Boldly (and coldly) going Forth.
There’s a man sat reading a newspaper, as I approach the Royal National Lifeboat Institution’s station at South Queensferry. The icy wind is making his ‘paper flap around as if it’s fighting to get free, but he clings onto it, his expression a mixture of monk-like serenity and the fierce concentration of a warrior about to join battle with the enemy. He turns a page, briefly wrestles the newspaper off his face and continues reading.
It’d be a charming, timeless scene — except he’s almost completely naked.
He stands, stretches his arms, experimentally bends his legs (presumably to check they haven’t snapped off with the cold), hoists his skimpy shorts a little higher, and sits down again. Trying to look natural, I move nearer and peer at his legs. They’re rock-steady. So are his shoulders. As far as I can see, he’s not shivering. I remember what happens when the human body gets too cold . . .
Shivering hasn’t worked, so your body abandons it. (This helps you doze off). Your oxygen consumption has dropped significantly and your oxygen-starved brain is struggle to string a thought together – other than “I really need to pee“, thanks to all the inwardly-pushed body fluids flooding your kidneys.
If a loved one rescued you right now, you wouldn’t be able to recognise them.
While I’m wondering if I should call for help, a strongman, an angel and a dictator wander past.
Since time immemorial, human beings have had the amazing ability to simultaneously holds two contradictory opinions on certain things, and to act upon them. Those opinions are:
1. There’s no way anyone in their right mind would do that.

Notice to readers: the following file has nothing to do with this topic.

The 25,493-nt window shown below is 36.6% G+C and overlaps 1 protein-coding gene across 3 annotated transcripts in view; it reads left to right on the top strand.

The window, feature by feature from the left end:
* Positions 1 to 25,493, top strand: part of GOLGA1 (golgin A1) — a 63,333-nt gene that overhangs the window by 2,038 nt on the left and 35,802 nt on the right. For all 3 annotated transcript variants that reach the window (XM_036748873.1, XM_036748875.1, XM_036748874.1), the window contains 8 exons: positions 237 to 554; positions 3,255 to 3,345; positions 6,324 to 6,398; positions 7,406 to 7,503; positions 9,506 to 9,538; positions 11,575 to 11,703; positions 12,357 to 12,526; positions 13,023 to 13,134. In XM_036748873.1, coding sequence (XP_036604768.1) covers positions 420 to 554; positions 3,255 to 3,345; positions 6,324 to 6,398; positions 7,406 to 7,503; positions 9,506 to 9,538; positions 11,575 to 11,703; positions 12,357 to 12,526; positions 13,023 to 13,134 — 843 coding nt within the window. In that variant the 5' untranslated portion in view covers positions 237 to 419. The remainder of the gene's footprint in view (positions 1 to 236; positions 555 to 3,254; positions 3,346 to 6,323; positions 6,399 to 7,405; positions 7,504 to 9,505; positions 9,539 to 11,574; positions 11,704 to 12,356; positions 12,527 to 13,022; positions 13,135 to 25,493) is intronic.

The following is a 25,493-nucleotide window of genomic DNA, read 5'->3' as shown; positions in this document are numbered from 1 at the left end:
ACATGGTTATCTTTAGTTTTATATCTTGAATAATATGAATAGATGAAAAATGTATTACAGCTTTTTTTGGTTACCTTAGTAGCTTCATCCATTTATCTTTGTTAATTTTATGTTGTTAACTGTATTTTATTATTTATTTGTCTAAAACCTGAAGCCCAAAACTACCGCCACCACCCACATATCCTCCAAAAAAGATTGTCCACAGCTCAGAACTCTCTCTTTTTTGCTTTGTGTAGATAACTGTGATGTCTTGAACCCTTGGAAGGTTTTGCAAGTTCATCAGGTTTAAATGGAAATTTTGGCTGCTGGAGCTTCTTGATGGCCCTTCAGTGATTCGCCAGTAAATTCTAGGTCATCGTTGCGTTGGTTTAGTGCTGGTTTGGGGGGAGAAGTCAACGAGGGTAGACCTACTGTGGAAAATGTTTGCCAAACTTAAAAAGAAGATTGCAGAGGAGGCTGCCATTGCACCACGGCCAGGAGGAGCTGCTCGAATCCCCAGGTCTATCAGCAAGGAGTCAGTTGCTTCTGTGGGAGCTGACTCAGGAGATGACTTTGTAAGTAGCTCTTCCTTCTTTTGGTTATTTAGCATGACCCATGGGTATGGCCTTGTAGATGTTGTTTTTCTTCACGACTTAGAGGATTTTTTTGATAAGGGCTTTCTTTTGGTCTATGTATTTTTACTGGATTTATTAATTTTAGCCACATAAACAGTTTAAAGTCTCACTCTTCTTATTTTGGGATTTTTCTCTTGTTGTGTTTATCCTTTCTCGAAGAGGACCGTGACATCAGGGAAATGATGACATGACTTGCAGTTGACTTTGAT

2. I TOTALLY HAVE TO DO THAT.
And what could be more attractive/insane than the international tradition of the Polar Bear Plunge? The theory is simple. Instead of staying indoors nursing your New Year hangover, you painfully make your way to some bleak, wind-lashed strip of beach, stare with horror at the foam-flecked gunmetal sea, and before your courage erodes/before you come to your senses . . . you leap into the waves.
Every polarward country seems to have its own version. Vancouver’s, organised by the Polar Bear Swim Club, is the oldest on record (running since 1920) and Nieuwjaarsduik in The Netherlands holds the current record for the most heroes/idiots in the water (40,000) – but this can’t tell the full historical story. There is a basic human compulsion at work here. It sounds like the kind of thing campaigning Roman soldiers might have done, to prove they’re tougher than those wretched pagans they have to keep fighting. Norse settlers carved ice-skates out of bone – and if you’re having to doing that, you’ll be accustomed to falling in. This will have been going on for thousands of years – we just don’t have any record of it.